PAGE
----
The Gisborne area is no stranger to “silent” earthquakes or, as our seismology friends like to call these: the 'slow-slip event' (SSEs). We've recorded several SSEsover the past decade or so in the Gisborne area but its been quiet for the last 18 months. Two weeks ago, our GPS system started picking up some movement again. After monitoring our equipment closely to ensure we had another SSE going on, we can now confirm that there is an SSE occurring right now in the Gisborne area, and showing signs of being similar to the one in March 2010.

We sat down with Stephen Bannister, one of our top seismologists at GNS Science, to get the lowdown on the events currently going on in Gisborne and what it means for people in the area:

Q.  How frequently do we get SSEs in the Gisborne area?

SSEs large enough to detect occur about every 18 months in the Gisborne area, although these can vary in size a bit. The last SSE of this size in the region occurred back in March 2010, south-east of Gisborne and north-east of Mahia peninsula.

Q. Do you think this SSE will cause more earthquakes? Should we be preparing for more earthquakes in the region?

SSEs sometimes trigger multiple magnitude 2 to 4 earthquakes around their periphery; but in the last two weeks there hasn't been much significant seismic activity observed for this new SSE.  Having said that, the science regarding SSEs is relatively new; we've only been aware of this

phenomenon for the last decade.  The best advice regarding this event is to be prepared for earthquakes anyway; we can get large earthquakes anywhere in New Zealand, it’s just that some areas are more likely than others to get these. You should always be prepared for earthquakes

Q. On the flip side of the previous question, does an SSE mean that we might have fewer earthquakes? Does it relieve the pressure on the faults?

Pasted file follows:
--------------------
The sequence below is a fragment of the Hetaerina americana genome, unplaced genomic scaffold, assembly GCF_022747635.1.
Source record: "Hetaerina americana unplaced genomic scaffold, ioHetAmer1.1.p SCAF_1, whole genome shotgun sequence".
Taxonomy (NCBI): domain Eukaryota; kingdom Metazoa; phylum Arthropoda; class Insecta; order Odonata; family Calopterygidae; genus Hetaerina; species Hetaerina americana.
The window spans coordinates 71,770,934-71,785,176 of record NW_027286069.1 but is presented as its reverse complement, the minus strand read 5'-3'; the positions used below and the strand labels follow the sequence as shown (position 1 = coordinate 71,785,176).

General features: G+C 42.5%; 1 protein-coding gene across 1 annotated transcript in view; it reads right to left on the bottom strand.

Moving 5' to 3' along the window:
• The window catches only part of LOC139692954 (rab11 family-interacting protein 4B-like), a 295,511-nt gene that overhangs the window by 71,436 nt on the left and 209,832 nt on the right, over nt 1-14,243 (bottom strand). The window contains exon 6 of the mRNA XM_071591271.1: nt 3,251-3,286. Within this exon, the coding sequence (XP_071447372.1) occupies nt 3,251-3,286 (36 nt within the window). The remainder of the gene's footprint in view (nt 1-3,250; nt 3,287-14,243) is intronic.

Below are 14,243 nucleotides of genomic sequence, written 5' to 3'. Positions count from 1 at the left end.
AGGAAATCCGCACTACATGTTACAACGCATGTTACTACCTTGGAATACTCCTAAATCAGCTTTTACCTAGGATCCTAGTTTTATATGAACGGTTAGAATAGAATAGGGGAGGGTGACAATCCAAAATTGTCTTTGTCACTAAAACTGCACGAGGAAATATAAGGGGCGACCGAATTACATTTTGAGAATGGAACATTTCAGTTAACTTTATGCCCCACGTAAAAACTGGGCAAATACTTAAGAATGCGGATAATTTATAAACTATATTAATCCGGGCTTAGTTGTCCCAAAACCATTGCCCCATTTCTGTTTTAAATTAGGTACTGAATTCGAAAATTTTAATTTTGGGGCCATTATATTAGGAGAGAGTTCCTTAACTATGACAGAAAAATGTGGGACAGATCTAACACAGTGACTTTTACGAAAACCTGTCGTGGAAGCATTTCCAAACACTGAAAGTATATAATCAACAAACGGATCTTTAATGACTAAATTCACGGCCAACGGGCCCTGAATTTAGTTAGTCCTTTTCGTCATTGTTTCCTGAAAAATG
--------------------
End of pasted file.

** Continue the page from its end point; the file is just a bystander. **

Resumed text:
Based on our current understanding: yes. The SSEs do relieve stress in the areas where they occur  on the thrust interface, approximately 15 km below the earth’s surface, as they represent large-scale creep on the thrust fault.

Having said that, SSEs may transfer stress to surrounding areas and potentially trigger earthquakes on their periphery; what the size and strength of those potential earthquakes would be is impossible to predict at the moment. 

Q. How much land movement are we talking about here? Should we be purchasing more beach front property in Gisborne with the hopes of getting extra land out of it?

Well…up to 3 cm can possibly be displaced sideways, which is about the length of a pineapple lump (it's before lunch and I'm hungry). This is mostly an eastwards direction; but less than that in the vertical direction. To compare to the previous SSE in Gisborne in March 2010, some of the GeoNet sites experienced horizontal shifts of up to 5 cm. This new SSE looks smaller than that 2010 SSE. In other words, we are very slowly moving towards Chile's coast. I'm kidding. Mostly. I mean, we might get there in about a billion years or so...never mind. 


This means some beachfront property would move slightly towards the dateline but it wouldn’t be much vertically. Beachfront property in Gisborne would likely be unaffected by this SSE.

Q. How do we know when an SSE is occurring?

There is a network of continuously recording GPS stations across New Zealand, which is operated and monitored by GeoNet, which is funded by EQC, GNS Science and Land Information New Zealand (LINZ). These geodetic stations are very sensitive and can detect changes in position of the order of millimetres.  When a SSE occurs, several GPS stations, (which are roughly 20 km apart) are displaced at the same time, both horizontally and vertically. From examining the GPS data we can then calculate the amount of slip involved for that SSE.

Q. So why are studying SSEs so important?

Hopefully, by observing this phenomena, we will gain important insights into why earthquakes occur, where these occur most frequently and how earthquakes are related to each other.  



To find out more information about how to prepare for earthquakes, go to: